I've been thinking quite a bit about the Christmas story the past few days and weeks. Specifically, the things it doesn't say. Or rather, the things that we perhaps don't read into it, because we live in a different time and place. I have concluded that when the Bible describes Jesus as a man who understands sorrow, it is very accurate. Just think for a moment about his arrival in the world. Now sure, if he was an average baby he wouldn't remember that he was born in the feeding trough in a cave (the general concensus seems to be that the stable was likely a smelly cave hewn in the side of a hill). But his parents would have been oh, so aware. The Bible doesn't really talk about their reception in Bethlehem, except to say there was no room in the inn. What I think we easily forget is that Joseph was returning to his home town. While he might never have lived there, his family came from there. So it wouldn't have just been any old stranger ungraciously telling a pregnant woman that they didn't have a spare bed. Nope. These were Joseph's relatives. Imagine Great-aunt Gertrude standing there, glaring at you and your exhausted, terrified wife. Think of the humiliation, the shame, and the anger this young couple would have faced in being turned away from home after home by people who should have been looking out for them.
It was not exactly a forgiving time or place. Mary had conceived out of wedlock. She could have been stoned to death for it. Folks would have agreed that this was the 'right' thing to do with such a harlot. But Joseph turns around and decides to marry her anyway. That I think, would have been like saying the kid was his. Very few people would have doubted that they'd got up to mischief. Big no-no. Really, really, really big trouble. Lots of gossip. Lots of friends and family who would choose overnight to no longer recognise you. Anguished parents, humiliated, wondering what they'd done wrong in raising these two. Probably a lot of anger, possibly being yelled at and spat on. Mary and Joseph came from a small town. They would have known everyone and everyone would have known them. Suddenly, their reputations, and through them, the reputations of their families, were in tatters. Then they had to go to Bethlehem, right when the baby was due because some beaucrat decided to count all the people. So they took a dangerous, long journey. There weren't any other options. You simply didn't stand there and argue with the Romans. You'd be dead if you did. Probably after your wife was raped and your home burnt to the ground. So they went to Bethlehem to be turfed out by all the rest of their relatives. I wonder if the inn keeper who gave them the stable did so secretly. Did his wife approve? Was there a loud argument about harbouring such sinners? Did he do so out of guilt, seeing how tired and worried Mary and Joseph were? I wonder how differently the town of Bethlehem and Joseph's relatives would have reacted if they knew this was the Messiah they had all been waiting for. I wonder if they would have been so harsh, so condeming. This was Jesus' arrival into the world. I don't think things really got any better for him after that either. While the gossip would have died down over time, no one in the family would have ever really forgot his shameful beginning. He would have lived with whispers and taunts his whole life, and with the realisation that his very existence caused his parents incredible heartache and grief. I do wonder if Mary might have wished for another life, in living to see her son die brutally on a cross. We think of her as blessed, chosen by God. And she was. But I imagine that living the chosen life was neither easy, nor happy-go-lucky. It must have been incredibly hard.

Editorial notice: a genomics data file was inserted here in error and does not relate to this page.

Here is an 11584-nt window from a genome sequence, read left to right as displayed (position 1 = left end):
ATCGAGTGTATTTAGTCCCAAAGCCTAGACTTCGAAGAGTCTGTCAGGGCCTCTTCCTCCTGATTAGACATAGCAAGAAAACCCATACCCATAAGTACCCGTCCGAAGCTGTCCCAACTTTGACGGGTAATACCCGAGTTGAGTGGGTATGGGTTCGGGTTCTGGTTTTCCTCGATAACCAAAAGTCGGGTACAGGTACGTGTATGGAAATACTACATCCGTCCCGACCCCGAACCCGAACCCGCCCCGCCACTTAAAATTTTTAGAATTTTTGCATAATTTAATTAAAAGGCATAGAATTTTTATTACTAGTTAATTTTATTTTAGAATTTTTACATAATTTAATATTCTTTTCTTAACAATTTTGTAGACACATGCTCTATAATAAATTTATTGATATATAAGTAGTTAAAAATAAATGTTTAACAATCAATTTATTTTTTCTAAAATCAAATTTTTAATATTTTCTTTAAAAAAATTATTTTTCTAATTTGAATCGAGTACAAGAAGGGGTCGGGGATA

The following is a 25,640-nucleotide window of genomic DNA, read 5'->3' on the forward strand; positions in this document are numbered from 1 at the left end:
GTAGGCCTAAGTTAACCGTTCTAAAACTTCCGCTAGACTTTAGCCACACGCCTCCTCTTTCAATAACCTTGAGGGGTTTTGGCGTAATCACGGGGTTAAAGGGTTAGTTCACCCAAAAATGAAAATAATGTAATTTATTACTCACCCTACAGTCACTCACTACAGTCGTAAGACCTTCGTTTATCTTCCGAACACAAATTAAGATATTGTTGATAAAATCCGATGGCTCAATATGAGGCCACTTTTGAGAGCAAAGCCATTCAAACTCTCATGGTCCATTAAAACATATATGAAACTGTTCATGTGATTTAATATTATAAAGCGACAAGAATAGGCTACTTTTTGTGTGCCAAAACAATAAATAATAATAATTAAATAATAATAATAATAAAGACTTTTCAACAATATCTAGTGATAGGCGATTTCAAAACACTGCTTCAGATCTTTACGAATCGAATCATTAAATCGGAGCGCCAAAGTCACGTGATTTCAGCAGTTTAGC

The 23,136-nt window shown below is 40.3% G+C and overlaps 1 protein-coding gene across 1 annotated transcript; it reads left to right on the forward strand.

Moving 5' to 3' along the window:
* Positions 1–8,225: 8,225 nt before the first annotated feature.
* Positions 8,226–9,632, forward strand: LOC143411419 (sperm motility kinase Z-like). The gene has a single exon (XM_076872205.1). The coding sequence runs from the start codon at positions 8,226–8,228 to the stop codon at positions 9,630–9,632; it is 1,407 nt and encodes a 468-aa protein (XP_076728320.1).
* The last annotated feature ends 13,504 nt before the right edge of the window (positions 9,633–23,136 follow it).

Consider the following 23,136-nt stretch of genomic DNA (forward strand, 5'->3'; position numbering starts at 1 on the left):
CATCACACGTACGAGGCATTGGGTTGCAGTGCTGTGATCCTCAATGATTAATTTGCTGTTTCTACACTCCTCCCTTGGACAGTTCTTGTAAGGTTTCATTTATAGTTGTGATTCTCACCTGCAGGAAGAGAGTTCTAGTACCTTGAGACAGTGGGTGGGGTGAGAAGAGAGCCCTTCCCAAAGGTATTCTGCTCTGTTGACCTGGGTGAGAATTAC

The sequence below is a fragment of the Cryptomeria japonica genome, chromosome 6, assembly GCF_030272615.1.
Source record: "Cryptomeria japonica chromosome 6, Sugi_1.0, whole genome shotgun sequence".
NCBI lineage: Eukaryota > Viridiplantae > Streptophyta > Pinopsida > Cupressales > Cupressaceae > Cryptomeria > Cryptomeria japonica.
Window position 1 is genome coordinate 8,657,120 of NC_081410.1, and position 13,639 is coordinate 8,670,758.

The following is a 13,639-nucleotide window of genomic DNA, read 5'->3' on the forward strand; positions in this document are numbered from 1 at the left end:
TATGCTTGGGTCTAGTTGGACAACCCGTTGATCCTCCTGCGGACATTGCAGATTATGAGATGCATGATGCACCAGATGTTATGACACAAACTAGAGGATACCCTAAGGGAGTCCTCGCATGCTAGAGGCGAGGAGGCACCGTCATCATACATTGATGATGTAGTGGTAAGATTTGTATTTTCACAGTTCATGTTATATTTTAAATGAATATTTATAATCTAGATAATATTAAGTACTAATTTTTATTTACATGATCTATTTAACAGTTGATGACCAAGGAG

So these have been my thoughts this Christmas. I am grateful that Jesus came. I am grateful that I can know God. But I am saddened that he, and those he loved and who loved him, had to go through so much for me to have this opportunity.
Wednesday, 29th December 2010